Tuesday, 4 September 2007


A few months ago i met with a group of mums with young autistic children. I was very impressed with the amount of services they receive, compaired to the support we got all those years ago!!
In 'those' days (i have a birthday approaching so feel old!) there was not much information around. I didn't have a PC and my medical book just said; refrigerator mother and ineducable. The only aspie authors around were Donna Williams and Temple Grandin. Their books were my bibles.
Now there is more support and a wealth of information at the touch of your fingers on the Internet. Especially by autistic people. So i sincerely hope this generation and the ones to follow will have an easier time in a more understanding world.
C and i do our bit! We educate the public every time we go out!! And the schools that he has attended have been on very steep learning curves with him!
However i do feel very fortunate i did not have him 20 or even 30 years earlier. I very much feel for those children and families.
So even though i may not always feel it, progress is happening.
And long may it continue.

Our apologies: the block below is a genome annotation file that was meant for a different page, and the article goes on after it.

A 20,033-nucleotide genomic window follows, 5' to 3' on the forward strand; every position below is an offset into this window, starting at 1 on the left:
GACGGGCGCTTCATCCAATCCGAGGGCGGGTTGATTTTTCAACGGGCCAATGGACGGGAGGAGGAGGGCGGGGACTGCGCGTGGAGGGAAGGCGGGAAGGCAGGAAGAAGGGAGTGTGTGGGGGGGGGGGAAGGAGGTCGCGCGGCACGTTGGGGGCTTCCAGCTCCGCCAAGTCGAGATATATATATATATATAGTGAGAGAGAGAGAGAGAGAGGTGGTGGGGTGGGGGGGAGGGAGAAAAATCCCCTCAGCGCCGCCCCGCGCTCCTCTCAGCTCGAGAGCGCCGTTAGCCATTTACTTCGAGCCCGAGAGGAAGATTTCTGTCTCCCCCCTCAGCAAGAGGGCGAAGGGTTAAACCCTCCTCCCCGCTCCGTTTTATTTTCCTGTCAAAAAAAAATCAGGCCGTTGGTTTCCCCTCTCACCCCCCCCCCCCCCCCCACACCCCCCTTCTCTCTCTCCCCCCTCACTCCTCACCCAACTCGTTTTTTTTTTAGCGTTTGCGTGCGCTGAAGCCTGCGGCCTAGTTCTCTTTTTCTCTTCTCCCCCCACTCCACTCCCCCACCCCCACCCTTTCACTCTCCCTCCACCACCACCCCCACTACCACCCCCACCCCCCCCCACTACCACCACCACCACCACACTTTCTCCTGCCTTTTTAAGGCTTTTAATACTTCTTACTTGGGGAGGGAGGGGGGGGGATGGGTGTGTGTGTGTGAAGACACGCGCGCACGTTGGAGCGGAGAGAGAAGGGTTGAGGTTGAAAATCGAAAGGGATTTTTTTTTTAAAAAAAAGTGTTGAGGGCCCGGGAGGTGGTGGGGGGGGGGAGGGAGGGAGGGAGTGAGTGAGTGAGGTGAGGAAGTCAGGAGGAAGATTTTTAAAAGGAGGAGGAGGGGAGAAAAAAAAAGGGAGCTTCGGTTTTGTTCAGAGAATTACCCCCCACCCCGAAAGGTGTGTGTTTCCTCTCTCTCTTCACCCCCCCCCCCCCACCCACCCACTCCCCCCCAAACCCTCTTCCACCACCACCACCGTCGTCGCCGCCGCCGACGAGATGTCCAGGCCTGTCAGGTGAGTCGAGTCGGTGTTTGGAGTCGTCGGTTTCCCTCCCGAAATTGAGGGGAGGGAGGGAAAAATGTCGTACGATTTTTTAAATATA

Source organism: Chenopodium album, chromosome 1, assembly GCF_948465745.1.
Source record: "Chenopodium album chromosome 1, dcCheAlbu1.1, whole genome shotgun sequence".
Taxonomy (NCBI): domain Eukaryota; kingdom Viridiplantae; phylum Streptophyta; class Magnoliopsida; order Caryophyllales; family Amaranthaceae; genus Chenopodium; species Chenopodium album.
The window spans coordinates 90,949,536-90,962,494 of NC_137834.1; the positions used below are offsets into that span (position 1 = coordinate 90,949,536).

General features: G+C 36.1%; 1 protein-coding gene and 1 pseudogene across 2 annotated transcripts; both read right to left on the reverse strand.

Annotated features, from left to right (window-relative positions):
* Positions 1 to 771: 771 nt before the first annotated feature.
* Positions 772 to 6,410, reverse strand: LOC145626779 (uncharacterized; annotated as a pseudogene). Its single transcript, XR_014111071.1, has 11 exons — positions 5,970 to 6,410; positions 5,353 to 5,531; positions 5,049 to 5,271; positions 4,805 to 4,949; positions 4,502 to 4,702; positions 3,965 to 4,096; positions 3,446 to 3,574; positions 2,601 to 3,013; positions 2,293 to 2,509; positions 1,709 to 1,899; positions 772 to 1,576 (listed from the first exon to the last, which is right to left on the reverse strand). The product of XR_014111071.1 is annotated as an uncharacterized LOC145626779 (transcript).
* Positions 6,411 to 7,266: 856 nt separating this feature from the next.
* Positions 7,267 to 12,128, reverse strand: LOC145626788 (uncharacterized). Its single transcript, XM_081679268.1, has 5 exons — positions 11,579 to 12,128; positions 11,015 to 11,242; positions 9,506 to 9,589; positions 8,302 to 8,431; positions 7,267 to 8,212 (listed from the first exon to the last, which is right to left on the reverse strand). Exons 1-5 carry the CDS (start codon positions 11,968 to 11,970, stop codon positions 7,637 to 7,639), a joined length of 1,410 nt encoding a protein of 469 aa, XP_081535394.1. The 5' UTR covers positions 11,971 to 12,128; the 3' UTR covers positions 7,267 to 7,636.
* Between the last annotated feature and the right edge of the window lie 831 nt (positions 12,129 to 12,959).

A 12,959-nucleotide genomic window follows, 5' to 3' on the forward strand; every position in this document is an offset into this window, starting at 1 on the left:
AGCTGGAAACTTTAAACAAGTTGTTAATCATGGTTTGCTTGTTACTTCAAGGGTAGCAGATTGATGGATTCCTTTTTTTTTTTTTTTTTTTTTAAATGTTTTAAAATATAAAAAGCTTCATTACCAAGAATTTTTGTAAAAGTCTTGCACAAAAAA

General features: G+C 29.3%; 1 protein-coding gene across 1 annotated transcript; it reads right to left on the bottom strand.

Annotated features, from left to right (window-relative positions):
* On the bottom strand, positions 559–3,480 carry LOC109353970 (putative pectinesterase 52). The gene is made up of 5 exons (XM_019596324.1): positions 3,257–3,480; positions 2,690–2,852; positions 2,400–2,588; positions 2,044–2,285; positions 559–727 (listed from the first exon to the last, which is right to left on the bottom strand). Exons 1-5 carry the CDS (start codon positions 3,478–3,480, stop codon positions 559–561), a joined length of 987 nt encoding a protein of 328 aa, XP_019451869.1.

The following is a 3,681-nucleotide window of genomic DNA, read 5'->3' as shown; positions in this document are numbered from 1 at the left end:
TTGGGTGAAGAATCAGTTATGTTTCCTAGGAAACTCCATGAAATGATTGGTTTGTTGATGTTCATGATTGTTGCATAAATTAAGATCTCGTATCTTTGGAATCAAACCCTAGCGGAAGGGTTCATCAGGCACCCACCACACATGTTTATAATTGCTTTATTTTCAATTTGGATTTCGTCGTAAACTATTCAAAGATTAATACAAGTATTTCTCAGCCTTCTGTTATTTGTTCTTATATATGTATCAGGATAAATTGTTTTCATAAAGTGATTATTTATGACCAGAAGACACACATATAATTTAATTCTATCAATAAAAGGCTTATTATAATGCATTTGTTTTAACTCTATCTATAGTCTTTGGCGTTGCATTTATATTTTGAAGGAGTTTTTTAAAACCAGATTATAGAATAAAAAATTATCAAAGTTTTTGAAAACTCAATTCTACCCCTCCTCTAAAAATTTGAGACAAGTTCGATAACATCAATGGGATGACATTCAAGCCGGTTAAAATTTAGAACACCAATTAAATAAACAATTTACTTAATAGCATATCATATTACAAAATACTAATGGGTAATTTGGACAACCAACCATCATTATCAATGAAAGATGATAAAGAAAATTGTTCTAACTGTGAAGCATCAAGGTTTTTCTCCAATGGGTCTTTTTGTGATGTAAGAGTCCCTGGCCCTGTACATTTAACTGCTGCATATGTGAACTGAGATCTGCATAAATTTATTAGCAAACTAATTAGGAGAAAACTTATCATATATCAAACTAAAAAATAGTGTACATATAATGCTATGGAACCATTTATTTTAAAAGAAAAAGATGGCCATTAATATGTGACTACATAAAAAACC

Billy Boy said...

To think of places like The Royal Earlswood Hospital, one of the first places to open, stories of how they did it in the past, a chain around the waist to prevent someone to get off the toilet!.Four staff caring for 30+ to a ward, rows of beds
Even today in some eastern block countries they are sent to the basement with no windows,never to be seen.
Lets hope these changes continue to improve, but we all need to remind the government these front line services need to be given money. How many times have I heard, no money and over spend.

Casdok said...

Yes maybe i should have mentioned other countries to.
Does anyone know what they do in other countries with autism?

Elizabethd said...

My daughter works as a psychiatric nurse in Canada. She has an 11 year old boy who has mild Aspergers syndrome. Canada has a caring policy but is desperately underfunded.
FRance, where I live, well.....it seems to be a 'special homes' policy here, without the integration that England tried for after the 1979 Warnock report.
Hope you are bearing up.

Anonymous said...

I feel very emotional when I think of the families from 20 yrs + ago too. I'm still trying to purge my sadness for my son.